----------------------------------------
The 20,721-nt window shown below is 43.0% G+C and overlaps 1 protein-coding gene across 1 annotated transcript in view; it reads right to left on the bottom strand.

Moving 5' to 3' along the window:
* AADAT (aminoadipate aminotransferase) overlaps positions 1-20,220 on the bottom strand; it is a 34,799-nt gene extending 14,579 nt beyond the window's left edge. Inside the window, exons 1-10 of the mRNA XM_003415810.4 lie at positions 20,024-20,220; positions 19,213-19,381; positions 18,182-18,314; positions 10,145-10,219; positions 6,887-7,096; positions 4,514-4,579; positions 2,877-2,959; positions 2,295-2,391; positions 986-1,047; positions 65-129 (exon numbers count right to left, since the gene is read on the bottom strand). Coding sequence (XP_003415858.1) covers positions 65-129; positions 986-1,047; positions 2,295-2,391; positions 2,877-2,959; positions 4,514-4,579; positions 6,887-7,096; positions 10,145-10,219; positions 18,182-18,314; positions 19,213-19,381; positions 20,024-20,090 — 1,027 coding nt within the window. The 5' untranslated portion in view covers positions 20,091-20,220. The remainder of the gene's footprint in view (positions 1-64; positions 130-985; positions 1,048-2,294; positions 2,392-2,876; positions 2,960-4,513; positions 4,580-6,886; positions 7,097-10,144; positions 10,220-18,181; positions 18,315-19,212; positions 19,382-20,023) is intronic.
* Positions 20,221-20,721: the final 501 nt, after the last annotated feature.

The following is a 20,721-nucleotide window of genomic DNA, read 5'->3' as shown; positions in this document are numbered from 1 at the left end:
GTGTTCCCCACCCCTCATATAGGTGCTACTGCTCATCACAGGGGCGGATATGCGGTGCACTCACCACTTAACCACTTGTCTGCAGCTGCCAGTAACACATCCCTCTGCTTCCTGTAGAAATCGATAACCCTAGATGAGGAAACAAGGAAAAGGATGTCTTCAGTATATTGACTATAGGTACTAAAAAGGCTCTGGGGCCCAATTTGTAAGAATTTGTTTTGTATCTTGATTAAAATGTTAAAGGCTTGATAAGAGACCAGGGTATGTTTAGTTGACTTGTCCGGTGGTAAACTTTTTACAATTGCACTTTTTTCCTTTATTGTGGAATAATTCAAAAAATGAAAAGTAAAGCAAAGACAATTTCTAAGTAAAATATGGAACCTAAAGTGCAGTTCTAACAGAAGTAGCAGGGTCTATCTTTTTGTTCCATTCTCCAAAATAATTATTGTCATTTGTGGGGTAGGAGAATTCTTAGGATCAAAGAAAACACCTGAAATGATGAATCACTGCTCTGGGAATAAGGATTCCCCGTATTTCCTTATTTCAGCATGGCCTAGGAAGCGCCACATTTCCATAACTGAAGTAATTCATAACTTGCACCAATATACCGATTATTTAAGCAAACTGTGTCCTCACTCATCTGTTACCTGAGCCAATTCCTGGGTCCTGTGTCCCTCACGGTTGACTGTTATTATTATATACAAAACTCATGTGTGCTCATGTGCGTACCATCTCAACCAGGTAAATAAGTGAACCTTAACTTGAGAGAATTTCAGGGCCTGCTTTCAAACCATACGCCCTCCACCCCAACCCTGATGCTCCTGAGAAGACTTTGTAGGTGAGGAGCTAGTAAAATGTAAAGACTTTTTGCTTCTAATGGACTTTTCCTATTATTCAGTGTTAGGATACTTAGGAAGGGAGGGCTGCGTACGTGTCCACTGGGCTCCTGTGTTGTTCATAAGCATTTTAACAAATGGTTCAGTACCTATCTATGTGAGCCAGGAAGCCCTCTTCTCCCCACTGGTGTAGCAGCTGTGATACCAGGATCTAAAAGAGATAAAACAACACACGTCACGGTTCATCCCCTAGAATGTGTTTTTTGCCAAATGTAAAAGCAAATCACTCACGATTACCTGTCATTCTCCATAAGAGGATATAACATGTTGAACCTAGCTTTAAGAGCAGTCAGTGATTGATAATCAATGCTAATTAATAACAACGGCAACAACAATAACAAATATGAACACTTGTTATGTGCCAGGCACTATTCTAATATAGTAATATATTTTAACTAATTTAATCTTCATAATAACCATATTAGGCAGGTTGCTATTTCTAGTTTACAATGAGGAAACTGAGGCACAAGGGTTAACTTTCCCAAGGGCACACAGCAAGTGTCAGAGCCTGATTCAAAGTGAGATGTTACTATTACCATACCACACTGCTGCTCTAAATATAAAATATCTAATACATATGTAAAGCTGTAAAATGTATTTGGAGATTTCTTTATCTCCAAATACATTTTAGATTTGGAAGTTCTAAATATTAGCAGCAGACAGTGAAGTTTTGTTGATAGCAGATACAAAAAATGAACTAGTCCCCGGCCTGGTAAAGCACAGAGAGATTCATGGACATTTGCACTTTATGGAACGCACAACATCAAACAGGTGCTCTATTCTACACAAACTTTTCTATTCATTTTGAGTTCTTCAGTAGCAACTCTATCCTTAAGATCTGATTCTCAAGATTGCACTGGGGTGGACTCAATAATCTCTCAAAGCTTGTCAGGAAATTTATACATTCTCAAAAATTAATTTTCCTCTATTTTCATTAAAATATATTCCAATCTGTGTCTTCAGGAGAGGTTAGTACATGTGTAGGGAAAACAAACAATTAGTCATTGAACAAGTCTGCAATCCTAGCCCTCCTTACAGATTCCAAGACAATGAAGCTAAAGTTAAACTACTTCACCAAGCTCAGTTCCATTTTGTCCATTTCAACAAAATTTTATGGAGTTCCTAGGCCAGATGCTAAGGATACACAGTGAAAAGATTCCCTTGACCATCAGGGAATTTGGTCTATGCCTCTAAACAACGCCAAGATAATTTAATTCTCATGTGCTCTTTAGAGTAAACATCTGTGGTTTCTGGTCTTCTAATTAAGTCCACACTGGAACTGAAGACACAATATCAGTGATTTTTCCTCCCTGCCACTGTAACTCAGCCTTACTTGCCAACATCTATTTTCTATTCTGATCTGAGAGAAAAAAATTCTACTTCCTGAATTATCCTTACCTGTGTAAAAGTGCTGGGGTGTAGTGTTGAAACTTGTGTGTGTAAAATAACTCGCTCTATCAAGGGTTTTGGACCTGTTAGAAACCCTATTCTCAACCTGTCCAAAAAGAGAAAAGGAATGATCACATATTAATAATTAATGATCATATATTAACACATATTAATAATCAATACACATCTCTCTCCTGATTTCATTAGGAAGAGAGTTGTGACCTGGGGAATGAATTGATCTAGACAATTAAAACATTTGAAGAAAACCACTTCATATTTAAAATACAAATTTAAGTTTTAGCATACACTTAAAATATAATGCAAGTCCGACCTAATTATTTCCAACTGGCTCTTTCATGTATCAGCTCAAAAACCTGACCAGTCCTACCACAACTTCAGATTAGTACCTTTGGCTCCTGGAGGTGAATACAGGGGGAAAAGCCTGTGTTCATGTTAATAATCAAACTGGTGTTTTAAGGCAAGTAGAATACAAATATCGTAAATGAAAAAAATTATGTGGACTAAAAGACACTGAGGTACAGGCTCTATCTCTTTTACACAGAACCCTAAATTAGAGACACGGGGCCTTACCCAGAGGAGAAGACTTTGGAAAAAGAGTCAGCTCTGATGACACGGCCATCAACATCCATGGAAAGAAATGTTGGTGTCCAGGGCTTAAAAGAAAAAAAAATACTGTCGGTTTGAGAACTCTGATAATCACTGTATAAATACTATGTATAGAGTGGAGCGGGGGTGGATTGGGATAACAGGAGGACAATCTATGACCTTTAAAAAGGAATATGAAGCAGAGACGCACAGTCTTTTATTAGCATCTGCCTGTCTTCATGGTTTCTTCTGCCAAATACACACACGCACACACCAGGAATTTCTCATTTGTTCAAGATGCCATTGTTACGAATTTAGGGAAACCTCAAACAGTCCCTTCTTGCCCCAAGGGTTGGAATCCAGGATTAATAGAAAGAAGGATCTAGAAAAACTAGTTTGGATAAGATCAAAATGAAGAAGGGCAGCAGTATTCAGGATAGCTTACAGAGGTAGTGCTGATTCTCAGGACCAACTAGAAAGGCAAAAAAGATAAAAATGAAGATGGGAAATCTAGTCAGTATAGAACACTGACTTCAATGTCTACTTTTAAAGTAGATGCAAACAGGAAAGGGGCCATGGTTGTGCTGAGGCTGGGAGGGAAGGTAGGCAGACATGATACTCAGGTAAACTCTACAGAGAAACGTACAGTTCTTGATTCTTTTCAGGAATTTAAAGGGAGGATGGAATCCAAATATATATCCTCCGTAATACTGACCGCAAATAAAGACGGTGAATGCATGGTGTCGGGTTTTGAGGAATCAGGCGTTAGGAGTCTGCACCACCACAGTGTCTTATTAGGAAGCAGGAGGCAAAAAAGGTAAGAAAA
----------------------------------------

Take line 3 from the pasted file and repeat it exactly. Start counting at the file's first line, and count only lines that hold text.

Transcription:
* AADAT (aminoadipate aminotransferase) overlaps positions 1-20,220 on the bottom strand; it is a 34,799-nt gene extending 14,579 nt beyond the window's left edge. Inside the window, exons 1-10 of the mRNA XM_003415810.4 lie at positions 20,024-20,220; positions 19,213-19,381; positions 18,182-18,314; positions 10,145-10,219; positions 6,887-7,096; positions 4,514-4,579; positions 2,877-2,959; positions 2,295-2,391; positions 986-1,047; positions 65-129 (exon numbers count right to left, since the gene is read on the bottom strand). Coding sequence (XP_003415858.1) covers positions 65-129; positions 986-1,047; positions 2,295-2,391; positions 2,877-2,959; positions 4,514-4,579; positions 6,887-7,096; positions 10,145-10,219; positions 18,182-18,314; positions 19,213-19,381; positions 20,024-20,090 — 1,027 coding nt within the window. The 5' untranslated portion in view covers positions 20,091-20,220. The remainder of the gene's footprint in view (positions 1-64; positions 130-985; positions 1,048-2,294; positions 2,392-2,876; positions 2,960-4,513; positions 4,580-6,886; positions 7,097-10,144; positions 10,220-18,181; positions 18,315-19,212; positions 19,382-20,023) is intronic.